Review - Kamikaze, Eminem

Available on digital now and with the CD being released this Friday, Steve Taylor-Bryant takes on the surprise new album from Eminem, Kamikaze...

Eminem has split opinion for a few years now, many fans and critics not impressed by the last few releases, and some, like me, just astounded by an artist at the very top of his craft. I’ll admit some of the earlier albums had a slightly more polished sound and were definitely more commercial, fun even, but I’ve enjoyed listening to Eminem maturing over the last couple of records and maybe people need to remember that he is technically a middle aged man now, he is clean of drugs now, he’s more serious about life now, all these events take a toll on the fun loving elements of life and almost force you to get serious and retrospective.

Kamikaze came from nowhere, no big marketing build up, no hype, just a tweet

and whilst you’ll see I loved this album as well, I’m seeing a lot more positivity from the public in general towards this release and I can’t help but wonder if the quiet release and no expectations due to no marketing might have helped.

The Ringer kicks off the album and honestly you can’t help but admire listening to a great at work. His tight rap and incredible lyrics spat in places with real venom (more on that later) and it’s classic Eminem facing every critic or individual that has ever stepped to him and a hostile Eminem is a great Eminem. Greatest follows and the chorus pretty much sums up my thoughts on him

Greatest in the world, greatest in the world

Greatest in the world, no lie, I might be

The best to ever do it, the best to ever do it

The best to ever do it, I feel like the greatest

Lucky You sees a collaboration with Joyner Lucas, who by the way is impressive to listen to, and it is a great version of opposites. Lucas raps about his struggles to be heard or respected by the music industry, lamenting his lack of Grammy nods for example, whilst Eminem is a multi award winner but isn’t loved anymore by the modern hip hop circuit. Both guys are impressive, I know I’ve used that description a lot but it’s damn true, and the speed that they release words in some sections is mind blowing.

Normal comes after a Paul Rosenberg skit and is a relationship track that has its moments but isn’t really for me. The tracks of Eminem’s discography I like the least all tend to be women related, but there we have it, I was never going to be in love with every track and it’s still good. Em Calls Paul is the next skit followed by Stepping Stone which is my track of the album. An angry Eminem is great but a retrospective and apologetic Eminem is something to behold and Stepping Stone sees him open up about the death of Proof and the end of D12 and the artists he came up with that never got as big as perhaps they could have been. Stunning doesn’t do it justice.

Track 8 is Not Alike features Royce da 5’9” and contains lots of names that I don’t know, not being as involved in the world as perhaps I was twenty years ago I’m not sure who the artists called out in this track but that doesn’t stop the enjoyment of the listen and it’s a collaborative effort with both guys really complementing each other’s style.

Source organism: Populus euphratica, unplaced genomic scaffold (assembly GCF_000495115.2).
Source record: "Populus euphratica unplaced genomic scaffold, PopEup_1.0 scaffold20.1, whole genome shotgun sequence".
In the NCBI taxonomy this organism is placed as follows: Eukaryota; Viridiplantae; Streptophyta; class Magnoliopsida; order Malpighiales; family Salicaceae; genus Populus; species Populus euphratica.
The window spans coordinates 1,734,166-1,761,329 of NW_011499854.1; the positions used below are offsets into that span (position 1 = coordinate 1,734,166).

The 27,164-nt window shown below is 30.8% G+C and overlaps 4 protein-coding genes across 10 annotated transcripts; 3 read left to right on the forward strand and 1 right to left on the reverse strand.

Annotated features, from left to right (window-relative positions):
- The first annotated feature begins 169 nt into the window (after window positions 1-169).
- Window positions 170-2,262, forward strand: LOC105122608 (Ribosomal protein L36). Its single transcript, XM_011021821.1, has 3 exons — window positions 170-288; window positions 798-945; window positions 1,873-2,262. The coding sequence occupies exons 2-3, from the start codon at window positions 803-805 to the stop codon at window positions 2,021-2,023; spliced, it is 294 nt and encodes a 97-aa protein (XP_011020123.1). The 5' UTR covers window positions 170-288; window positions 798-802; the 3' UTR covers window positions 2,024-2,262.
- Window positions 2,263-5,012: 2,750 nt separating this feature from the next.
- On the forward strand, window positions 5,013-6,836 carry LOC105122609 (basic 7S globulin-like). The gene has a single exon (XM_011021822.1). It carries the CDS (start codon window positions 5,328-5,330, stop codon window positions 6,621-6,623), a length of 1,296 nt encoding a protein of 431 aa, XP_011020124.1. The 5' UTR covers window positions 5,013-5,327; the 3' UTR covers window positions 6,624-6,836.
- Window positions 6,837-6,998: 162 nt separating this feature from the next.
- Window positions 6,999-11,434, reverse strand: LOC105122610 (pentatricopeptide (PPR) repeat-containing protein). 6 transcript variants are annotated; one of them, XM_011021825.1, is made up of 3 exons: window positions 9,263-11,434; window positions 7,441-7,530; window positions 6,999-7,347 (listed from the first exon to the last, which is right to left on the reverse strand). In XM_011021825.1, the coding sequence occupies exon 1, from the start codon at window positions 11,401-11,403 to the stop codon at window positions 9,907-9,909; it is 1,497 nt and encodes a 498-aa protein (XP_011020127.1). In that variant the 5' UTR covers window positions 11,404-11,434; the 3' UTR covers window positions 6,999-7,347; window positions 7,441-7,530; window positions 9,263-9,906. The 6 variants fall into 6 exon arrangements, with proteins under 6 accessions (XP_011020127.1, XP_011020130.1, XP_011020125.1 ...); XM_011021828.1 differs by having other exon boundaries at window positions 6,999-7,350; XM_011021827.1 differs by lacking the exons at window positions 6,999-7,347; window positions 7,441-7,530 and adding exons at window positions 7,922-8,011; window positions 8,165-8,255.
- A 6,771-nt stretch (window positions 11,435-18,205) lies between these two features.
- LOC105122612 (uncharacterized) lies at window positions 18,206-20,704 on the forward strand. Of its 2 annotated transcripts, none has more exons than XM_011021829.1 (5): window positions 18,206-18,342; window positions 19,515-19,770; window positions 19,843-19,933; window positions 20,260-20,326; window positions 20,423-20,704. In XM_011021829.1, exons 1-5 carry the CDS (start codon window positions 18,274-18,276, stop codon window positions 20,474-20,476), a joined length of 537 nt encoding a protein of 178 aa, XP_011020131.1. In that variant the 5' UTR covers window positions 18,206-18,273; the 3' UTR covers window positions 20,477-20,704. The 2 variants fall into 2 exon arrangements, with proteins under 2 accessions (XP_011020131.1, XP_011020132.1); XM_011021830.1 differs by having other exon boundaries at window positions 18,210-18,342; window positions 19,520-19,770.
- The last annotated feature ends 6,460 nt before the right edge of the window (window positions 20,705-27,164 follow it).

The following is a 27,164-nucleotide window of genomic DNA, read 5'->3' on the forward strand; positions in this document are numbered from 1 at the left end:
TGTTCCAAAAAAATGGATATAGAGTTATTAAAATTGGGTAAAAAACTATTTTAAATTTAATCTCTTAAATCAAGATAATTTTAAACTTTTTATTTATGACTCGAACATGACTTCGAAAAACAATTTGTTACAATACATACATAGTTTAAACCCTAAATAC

Kamikaze sees Eminem confront 2017 and the critical despondency to Revival. As is Eminem’s style he goes full anger mode about most of it. Some of it is funny to listen to, maybe not meant to be but amused me, but one of the biggest criticisms of Eminem since he first hit the scene was that his skin colour is the only reason he’s made it, which is crazy when you look at his body of work, but of course he comments on this better than I could...

But if the only reason I blowed is 'cause I'm white though

Why don't every other white rapper sell what I sold? (ooh)

Fall is back to angry Eminem and calling out those who dared say anything about him and he goes after them fully. A joy to listen to. Nice Guy and Good Guy, both featuring Jessie Reyez, are different in style to the rest of the album and really add to the record. I’m not used to the style being as old as I am so it took a couple of listens but both tracks really stuck with me. Venom closes out the album and, as you might imagine with it being the official song of the forthcoming Tom Hardy blockbuster, it’s the most commercial sounding but it’s still Eminem. Most commercial film songs don’t hit their mark but here you’re dealing with an Oscar winning lyricist and even in a money-making popularity contest like film he still does it his way. After watching the trailer for Venom (here) a couple of times I reckon this song will be the best part of the movie so you may as well just enjoy it as part of this album.

I saw a comment the other day on social media that stated Eminem was back! Whilst I’m pleased the album is being embraced this time around, I honestly felt like I was the only fan of Revival at times, I’m not sure where it is he’s apparently come back from? He never went away. In a twenty odd year career he’s always been impressive (there’s that word again) and is still as relevant today as he was when Slim Shady first hit MTV. How many rap stars are out there that can genuinely stand alongside Eminem for longevity, for fan pleasing, for sales, for awards? Not many. Kamikaze is a great record, I didn’t hate any track and only one on the entire record wasn’t quite my cup of tea. I’m 43 years old now and I’ve been listening to Eminem his whole career. He may not be as humorous as maybe he once was but neither am I. I’m a grown man with responsibility and anger at the world and an emotional guy who wonders often what his legacy is, what he’s leaving behind in the history of life. I’d settle for 1% of Eminem’s legacy, I’d settle for 1% of his talent and ability to keep testing his listeners and pushing the media. I’ve said it before and I’ll say it again, Kamikaze is a great record.

Image - Amazon

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